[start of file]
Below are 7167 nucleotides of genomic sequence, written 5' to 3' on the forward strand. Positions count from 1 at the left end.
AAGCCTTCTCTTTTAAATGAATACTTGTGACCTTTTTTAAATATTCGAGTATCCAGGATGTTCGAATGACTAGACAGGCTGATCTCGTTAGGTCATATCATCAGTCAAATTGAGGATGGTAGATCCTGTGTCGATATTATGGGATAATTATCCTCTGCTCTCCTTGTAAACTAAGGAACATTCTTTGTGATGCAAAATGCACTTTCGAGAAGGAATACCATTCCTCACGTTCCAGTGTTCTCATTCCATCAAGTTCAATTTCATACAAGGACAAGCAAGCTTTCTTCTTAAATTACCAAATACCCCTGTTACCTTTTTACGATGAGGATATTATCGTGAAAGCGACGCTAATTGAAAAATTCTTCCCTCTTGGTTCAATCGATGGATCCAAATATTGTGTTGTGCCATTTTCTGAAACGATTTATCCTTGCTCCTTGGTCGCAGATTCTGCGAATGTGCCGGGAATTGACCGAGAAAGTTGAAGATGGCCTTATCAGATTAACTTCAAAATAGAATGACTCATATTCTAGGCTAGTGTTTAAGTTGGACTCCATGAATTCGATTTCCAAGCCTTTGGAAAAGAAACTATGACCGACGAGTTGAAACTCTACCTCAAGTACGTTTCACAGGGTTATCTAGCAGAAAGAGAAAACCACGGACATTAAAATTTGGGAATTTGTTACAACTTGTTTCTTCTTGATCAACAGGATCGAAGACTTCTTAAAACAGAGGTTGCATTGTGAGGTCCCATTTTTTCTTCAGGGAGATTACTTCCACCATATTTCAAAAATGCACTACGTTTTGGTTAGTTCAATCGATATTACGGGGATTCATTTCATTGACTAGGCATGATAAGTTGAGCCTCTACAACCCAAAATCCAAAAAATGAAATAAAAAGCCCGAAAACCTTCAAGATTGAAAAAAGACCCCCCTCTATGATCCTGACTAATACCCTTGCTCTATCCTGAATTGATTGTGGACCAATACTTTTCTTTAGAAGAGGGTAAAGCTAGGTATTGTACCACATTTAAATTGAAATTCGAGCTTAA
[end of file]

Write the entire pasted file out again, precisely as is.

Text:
Below are 7167 nucleotides of genomic sequence, written 5' to 3' on the forward strand. Positions count from 1 at the left end.
AAGCCTTCTCTTTTAAATGAATACTTGTGACCTTTTTTAAATATTCGAGTATCCAGGATGTTCGAATGACTAGACAGGCTGATCTCGTTAGGTCATATCATCAGTCAAATTGAGGATGGTAGATCCTGTGTCGATATTATGGGATAATTATCCTCTGCTCTCCTTGTAAACTAAGGAACATTCTTTGTGATGCAAAATGCACTTTCGAGAAGGAATACCATTCCTCACGTTCCAGTGTTCTCATTCCATCAAGTTCAATTTCATACAAGGACAAGCAAGCTTTCTTCTTAAATTACCAAATACCCCTGTTACCTTTTTACGATGAGGATATTATCGTGAAAGCGACGCTAATTGAAAAATTCTTCCCTCTTGGTTCAATCGATGGATCCAAATATTGTGTTGTGCCATTTTCTGAAACGATTTATCCTTGCTCCTTGGTCGCAGATTCTGCGAATGTGCCGGGAATTGACCGAGAAAGTTGAAGATGGCCTTATCAGATTAACTTCAAAATAGAATGACTCATATTCTAGGCTAGTGTTTAAGTTGGACTCCATGAATTCGATTTCCAAGCCTTTGGAAAAGAAACTATGACCGACGAGTTGAAACTCTACCTCAAGTACGTTTCACAGGGTTATCTAGCAGAAAGAGAAAACCACGGACATTAAAATTTGGGAATTTGTTACAACTTGTTTCTTCTTGATCAACAGGATCGAAGACTTCTTAAAACAGAGGTTGCATTGTGAGGTCCCATTTTTTCTTCAGGGAGATTACTTCCACCATATTTCAAAAATGCACTACGTTTTGGTTAGTTCAATCGATATTACGGGGATTCATTTCATTGACTAGGCATGATAAGTTGAGCCTCTACAACCCAAAATCCAAAAAATGAAATAAAAAGCCCGAAAACCTTCAAGATTGAAAAAAGACCCCCCTCTATGATCCTGACTAATACCCTTGCTCTATCCTGAATTGATTGTGGACCAATACTTTTCTTTAGAAGAGGGTAAAGCTAGGTATTGTACCACATTTAAATTGAAATTCGAGCTTAA